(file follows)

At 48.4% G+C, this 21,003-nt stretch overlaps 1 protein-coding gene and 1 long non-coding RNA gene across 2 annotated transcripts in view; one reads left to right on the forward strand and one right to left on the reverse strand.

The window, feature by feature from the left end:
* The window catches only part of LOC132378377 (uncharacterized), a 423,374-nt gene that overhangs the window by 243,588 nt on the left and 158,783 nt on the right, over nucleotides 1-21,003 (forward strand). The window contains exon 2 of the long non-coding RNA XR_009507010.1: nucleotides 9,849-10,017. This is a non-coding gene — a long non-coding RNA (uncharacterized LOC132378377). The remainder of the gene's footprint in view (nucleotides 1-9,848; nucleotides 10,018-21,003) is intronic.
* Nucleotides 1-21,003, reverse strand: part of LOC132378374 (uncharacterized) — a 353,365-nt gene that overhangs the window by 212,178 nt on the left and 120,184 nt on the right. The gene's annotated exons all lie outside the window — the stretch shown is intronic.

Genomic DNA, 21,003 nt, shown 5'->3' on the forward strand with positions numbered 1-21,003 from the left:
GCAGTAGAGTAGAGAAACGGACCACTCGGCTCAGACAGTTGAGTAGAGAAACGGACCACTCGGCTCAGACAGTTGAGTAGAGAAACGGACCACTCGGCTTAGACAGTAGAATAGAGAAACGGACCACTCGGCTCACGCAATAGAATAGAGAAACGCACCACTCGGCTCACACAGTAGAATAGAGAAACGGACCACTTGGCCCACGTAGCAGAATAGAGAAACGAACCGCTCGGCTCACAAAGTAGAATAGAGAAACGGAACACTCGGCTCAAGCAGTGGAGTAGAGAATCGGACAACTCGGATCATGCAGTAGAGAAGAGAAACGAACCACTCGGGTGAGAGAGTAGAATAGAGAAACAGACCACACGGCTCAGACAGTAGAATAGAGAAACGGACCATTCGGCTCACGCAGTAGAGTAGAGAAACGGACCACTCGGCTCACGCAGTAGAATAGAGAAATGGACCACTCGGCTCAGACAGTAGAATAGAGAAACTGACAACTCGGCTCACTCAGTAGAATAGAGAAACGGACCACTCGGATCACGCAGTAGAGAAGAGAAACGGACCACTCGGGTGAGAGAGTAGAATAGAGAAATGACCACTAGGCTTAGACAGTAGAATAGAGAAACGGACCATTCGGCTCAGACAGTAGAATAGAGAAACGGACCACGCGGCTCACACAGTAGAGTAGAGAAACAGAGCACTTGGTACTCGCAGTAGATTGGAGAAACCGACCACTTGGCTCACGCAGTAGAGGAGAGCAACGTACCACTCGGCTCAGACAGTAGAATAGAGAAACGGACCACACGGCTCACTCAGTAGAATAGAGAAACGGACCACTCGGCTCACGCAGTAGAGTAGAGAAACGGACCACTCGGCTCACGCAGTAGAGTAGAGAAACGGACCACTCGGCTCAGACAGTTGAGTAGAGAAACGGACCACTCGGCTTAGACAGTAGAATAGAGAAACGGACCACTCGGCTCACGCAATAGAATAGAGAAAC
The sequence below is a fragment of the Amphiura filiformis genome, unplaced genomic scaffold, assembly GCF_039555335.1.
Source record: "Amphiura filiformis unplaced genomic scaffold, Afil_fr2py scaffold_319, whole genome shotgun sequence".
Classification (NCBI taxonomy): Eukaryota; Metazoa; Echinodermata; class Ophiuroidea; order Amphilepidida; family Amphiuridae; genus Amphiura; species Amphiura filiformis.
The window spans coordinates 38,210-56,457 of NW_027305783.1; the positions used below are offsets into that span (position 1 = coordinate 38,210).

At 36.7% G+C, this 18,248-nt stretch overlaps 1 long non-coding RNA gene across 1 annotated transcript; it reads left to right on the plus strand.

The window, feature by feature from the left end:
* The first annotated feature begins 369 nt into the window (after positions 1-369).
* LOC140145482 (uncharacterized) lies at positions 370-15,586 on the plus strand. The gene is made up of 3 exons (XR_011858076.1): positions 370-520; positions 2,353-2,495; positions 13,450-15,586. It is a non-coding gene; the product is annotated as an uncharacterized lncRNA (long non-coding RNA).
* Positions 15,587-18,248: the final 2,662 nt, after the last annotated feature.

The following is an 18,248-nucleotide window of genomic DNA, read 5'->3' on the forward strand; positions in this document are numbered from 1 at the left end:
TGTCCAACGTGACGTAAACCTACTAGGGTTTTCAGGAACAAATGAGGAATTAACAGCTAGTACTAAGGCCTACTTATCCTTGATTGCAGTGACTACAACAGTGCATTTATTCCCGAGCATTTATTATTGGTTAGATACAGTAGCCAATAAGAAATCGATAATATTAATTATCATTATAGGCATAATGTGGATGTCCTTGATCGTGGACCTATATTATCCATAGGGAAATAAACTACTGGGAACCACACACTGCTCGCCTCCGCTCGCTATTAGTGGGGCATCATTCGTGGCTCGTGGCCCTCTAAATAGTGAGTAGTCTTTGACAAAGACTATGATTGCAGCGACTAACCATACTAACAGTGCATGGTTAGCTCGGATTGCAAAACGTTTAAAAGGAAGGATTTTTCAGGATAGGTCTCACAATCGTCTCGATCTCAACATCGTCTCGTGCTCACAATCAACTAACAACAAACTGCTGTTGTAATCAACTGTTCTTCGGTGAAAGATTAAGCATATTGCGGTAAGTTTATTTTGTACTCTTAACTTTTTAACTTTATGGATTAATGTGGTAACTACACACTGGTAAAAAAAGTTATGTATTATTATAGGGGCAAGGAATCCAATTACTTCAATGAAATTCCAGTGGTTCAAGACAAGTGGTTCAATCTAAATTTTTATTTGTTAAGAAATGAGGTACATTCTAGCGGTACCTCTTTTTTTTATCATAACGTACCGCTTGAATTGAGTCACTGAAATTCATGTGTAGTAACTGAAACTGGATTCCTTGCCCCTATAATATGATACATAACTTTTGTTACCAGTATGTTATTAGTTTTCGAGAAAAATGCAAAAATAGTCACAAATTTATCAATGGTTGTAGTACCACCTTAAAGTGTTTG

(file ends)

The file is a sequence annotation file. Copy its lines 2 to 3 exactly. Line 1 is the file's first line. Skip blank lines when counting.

The window, feature by feature from the left end:
* The window catches only part of LOC132378377 (uncharacterized), a 423,374-nt gene that overhangs the window by 243,588 nt on the left and 158,783 nt on the right, over nucleotides 1-21,003 (forward strand). The window contains exon 2 of the long non-coding RNA XR_009507010.1: nucleotides 9,849-10,017. This is a non-coding gene — a long non-coding RNA (uncharacterized LOC132378377). The remainder of the gene's footprint in view (nucleotides 1-9,848; nucleotides 10,018-21,003) is intronic.